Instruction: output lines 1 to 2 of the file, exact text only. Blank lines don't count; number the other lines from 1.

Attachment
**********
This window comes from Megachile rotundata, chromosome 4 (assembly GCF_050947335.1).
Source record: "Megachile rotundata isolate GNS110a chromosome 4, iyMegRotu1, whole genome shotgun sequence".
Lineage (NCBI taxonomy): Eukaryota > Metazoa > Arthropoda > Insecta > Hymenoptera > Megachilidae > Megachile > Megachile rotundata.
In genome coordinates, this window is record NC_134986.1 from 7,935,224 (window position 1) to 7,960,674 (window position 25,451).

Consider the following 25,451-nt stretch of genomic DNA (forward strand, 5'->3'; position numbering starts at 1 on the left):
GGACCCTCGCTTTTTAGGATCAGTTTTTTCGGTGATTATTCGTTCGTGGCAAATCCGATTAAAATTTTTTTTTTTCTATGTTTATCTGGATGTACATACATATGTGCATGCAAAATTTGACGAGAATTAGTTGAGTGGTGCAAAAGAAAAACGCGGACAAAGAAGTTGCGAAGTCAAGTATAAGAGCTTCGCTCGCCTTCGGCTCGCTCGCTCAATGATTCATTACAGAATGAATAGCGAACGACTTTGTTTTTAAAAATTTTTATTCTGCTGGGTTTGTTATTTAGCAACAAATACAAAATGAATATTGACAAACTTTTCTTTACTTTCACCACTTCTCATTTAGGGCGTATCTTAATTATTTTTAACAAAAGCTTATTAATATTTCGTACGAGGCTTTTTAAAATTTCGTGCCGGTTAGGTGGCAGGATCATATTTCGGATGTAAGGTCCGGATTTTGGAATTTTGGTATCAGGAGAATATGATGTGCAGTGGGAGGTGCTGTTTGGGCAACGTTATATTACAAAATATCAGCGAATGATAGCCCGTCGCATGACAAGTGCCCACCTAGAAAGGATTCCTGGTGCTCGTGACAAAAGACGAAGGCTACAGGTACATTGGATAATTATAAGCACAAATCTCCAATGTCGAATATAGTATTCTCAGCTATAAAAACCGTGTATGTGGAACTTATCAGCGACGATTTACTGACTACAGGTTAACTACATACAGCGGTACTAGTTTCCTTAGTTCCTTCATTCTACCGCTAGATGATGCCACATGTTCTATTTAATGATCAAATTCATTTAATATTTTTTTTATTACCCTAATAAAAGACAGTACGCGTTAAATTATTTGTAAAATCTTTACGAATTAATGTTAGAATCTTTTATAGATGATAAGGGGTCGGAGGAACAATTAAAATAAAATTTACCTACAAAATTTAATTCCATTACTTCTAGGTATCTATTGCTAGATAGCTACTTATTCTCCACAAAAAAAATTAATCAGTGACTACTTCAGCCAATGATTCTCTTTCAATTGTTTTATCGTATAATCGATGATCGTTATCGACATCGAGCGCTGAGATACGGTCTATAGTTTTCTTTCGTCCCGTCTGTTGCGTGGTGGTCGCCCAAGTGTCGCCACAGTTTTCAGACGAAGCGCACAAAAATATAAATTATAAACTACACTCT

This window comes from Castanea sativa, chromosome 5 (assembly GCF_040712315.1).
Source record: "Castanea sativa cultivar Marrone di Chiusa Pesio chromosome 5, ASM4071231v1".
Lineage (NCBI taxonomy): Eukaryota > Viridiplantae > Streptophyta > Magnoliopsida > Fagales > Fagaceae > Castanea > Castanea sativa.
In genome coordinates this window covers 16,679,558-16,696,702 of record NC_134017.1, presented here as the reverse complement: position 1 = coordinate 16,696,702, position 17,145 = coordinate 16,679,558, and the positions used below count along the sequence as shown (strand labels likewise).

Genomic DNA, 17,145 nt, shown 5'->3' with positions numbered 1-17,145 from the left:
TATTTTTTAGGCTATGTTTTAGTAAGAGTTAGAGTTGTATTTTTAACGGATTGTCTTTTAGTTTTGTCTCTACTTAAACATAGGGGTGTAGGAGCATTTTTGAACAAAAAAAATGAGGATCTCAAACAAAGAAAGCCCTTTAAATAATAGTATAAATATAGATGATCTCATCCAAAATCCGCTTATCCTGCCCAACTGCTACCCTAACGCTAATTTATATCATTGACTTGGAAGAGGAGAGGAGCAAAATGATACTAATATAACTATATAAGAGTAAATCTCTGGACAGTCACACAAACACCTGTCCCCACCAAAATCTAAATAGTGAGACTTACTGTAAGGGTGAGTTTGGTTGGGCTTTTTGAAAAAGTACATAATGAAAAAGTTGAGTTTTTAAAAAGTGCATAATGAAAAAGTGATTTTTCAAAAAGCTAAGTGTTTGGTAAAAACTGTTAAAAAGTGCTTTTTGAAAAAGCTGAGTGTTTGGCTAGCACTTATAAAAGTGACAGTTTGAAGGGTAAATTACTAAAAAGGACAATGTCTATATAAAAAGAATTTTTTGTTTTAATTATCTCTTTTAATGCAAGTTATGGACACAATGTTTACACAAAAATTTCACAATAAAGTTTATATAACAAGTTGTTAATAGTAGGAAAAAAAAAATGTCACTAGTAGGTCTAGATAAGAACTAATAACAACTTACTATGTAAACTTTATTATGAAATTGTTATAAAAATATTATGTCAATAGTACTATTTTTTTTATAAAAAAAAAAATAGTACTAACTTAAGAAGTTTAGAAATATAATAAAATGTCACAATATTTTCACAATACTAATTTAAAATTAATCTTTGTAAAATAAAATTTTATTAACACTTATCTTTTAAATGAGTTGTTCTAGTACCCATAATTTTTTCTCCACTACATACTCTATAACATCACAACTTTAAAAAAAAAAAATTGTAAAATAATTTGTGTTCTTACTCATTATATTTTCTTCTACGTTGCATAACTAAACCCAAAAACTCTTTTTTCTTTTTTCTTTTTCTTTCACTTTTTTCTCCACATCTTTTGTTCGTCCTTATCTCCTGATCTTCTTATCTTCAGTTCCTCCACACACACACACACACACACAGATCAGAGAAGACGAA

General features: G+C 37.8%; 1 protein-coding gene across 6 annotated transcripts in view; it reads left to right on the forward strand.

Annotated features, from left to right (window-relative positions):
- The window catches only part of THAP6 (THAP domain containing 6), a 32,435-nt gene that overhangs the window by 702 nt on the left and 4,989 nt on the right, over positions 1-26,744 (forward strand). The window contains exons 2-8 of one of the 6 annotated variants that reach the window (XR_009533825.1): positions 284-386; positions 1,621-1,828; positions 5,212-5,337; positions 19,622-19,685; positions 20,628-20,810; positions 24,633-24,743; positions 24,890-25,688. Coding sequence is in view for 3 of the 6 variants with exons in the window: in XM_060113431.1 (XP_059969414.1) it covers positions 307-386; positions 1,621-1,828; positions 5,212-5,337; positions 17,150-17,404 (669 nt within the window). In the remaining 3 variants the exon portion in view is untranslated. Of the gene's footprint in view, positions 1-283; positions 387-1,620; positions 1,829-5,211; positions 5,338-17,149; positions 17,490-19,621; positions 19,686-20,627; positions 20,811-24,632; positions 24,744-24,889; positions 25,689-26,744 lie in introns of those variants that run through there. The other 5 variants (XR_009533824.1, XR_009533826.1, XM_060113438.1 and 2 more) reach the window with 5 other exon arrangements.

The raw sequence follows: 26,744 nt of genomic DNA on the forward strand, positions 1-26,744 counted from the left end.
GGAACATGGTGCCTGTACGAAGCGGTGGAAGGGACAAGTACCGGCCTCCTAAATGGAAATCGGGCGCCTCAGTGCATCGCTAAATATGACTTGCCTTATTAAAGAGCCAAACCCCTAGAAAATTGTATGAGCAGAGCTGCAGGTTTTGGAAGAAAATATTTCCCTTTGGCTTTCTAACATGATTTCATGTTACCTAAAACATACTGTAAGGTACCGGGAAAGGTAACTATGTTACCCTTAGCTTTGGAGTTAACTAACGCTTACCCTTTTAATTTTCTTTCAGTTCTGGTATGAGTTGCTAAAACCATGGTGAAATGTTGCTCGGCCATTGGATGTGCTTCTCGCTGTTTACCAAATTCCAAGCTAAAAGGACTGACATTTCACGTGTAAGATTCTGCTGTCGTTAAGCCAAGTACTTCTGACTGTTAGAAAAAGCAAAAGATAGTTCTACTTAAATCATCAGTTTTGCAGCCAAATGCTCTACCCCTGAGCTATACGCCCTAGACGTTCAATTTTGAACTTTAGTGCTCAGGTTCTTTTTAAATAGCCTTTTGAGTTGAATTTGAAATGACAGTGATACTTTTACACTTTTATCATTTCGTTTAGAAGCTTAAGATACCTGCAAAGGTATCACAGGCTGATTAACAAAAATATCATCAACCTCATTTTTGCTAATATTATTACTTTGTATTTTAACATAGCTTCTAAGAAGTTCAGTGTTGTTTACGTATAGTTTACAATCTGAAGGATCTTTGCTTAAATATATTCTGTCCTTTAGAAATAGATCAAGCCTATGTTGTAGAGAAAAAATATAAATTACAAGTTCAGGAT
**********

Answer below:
This window comes from Megachile rotundata, chromosome 4 (assembly GCF_050947335.1).
Source record: "Megachile rotundata isolate GNS110a chromosome 4, iyMegRotu1, whole genome shotgun sequence".